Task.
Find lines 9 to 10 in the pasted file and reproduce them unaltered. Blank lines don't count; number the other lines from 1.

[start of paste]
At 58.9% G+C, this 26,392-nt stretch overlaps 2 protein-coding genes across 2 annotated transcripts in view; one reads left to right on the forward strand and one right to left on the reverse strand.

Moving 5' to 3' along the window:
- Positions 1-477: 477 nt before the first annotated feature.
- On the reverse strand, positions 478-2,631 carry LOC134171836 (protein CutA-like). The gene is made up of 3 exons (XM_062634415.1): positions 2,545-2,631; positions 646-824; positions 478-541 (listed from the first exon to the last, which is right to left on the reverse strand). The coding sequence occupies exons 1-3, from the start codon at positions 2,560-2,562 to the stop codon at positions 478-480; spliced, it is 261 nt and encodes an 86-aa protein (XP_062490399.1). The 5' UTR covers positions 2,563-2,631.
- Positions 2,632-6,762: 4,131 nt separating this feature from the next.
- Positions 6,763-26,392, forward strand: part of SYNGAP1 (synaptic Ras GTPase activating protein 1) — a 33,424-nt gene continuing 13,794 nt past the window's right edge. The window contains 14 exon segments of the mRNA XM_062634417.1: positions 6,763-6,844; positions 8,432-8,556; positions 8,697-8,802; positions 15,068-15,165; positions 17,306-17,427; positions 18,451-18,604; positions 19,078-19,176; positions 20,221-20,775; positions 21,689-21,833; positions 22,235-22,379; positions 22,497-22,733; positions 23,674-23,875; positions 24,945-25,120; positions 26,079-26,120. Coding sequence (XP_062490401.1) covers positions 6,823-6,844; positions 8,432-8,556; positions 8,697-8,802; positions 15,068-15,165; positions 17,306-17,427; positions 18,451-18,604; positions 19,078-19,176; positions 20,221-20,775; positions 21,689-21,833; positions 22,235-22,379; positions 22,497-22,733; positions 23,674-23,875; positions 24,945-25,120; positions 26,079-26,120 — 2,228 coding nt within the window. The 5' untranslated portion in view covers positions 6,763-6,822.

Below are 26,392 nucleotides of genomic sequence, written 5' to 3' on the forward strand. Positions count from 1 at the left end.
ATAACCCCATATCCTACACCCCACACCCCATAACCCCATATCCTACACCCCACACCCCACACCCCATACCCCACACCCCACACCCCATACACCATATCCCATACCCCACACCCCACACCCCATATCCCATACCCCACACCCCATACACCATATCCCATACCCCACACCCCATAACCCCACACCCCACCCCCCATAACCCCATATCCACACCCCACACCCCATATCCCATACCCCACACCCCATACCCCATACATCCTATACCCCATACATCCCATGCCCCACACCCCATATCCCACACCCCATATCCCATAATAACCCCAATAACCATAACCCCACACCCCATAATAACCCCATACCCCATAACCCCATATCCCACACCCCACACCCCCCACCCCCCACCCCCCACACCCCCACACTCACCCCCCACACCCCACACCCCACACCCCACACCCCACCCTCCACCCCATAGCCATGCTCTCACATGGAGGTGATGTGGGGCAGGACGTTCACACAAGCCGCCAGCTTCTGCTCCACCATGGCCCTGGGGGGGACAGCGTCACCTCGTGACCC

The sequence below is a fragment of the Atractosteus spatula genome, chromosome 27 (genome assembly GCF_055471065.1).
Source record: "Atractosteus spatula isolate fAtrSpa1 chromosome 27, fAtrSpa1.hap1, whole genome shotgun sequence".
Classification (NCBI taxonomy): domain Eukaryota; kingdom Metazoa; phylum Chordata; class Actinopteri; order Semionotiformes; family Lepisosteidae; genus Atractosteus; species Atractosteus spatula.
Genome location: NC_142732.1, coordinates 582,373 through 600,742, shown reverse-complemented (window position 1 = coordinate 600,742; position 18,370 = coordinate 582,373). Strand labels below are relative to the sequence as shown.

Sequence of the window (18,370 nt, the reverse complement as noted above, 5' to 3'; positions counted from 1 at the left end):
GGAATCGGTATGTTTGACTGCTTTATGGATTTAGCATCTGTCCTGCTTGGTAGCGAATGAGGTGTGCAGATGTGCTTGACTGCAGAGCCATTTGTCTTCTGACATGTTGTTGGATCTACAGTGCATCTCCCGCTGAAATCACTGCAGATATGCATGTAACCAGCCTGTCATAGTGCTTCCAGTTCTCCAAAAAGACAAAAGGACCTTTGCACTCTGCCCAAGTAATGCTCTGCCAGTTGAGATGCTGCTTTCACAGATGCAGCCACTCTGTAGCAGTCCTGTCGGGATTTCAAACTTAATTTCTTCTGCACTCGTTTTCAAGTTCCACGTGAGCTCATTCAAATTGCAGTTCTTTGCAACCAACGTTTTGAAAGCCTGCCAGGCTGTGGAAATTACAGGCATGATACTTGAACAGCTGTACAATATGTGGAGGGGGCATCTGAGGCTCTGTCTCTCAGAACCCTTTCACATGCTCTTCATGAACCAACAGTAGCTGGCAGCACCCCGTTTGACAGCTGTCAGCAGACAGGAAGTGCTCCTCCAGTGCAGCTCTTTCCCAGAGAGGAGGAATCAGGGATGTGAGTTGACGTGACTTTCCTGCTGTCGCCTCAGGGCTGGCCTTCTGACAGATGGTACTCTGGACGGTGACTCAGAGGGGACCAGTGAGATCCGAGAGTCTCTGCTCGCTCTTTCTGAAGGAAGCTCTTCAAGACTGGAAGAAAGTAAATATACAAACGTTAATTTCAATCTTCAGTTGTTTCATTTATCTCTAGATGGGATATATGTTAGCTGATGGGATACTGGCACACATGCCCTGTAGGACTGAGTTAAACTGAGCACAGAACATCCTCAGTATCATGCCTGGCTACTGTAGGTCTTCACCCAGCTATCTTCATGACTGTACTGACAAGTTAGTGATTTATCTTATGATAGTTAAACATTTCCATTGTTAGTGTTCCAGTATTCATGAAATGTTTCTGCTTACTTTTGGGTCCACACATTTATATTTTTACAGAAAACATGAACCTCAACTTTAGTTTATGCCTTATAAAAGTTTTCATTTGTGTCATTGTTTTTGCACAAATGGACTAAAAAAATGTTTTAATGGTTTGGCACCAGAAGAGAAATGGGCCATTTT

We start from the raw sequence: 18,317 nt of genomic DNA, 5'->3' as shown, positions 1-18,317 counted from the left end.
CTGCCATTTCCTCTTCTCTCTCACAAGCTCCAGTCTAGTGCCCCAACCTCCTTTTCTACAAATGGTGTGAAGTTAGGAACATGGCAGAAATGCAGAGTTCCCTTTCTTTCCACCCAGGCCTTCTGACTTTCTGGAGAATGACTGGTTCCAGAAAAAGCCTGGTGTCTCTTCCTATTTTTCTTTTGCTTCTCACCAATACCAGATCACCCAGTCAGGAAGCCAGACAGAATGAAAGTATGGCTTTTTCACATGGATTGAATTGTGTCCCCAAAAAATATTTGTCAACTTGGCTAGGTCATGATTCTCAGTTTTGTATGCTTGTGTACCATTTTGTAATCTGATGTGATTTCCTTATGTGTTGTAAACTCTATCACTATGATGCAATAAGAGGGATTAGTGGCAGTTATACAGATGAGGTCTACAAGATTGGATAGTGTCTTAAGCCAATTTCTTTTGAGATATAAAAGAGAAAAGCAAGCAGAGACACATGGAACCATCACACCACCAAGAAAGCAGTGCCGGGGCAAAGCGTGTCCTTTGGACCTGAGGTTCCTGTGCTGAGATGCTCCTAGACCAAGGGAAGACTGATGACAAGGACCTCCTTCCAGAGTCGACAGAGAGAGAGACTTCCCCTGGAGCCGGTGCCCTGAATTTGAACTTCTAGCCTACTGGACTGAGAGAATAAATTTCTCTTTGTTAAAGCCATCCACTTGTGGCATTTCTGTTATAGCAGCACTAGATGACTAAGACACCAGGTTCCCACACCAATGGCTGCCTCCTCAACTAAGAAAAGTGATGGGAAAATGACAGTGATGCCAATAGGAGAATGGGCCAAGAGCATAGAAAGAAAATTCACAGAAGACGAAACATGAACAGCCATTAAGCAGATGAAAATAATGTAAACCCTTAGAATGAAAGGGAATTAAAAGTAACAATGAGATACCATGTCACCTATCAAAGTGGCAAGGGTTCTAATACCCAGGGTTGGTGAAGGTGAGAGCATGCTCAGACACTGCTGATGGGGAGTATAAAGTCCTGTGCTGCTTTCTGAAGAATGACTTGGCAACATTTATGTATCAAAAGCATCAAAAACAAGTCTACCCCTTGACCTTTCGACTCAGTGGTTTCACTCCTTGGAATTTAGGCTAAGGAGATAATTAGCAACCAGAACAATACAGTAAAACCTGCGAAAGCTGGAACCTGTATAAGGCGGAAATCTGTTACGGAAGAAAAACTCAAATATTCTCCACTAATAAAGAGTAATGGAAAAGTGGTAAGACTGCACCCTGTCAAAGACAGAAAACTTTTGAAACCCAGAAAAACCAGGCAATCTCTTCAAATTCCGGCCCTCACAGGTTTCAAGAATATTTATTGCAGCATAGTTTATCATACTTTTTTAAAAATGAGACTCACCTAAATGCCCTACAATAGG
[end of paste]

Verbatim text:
The sequence below is a fragment of the Atractosteus spatula genome, chromosome 27 (genome assembly GCF_055471065.1).
Source record: "Atractosteus spatula isolate fAtrSpa1 chromosome 27, fAtrSpa1.hap1, whole genome shotgun sequence".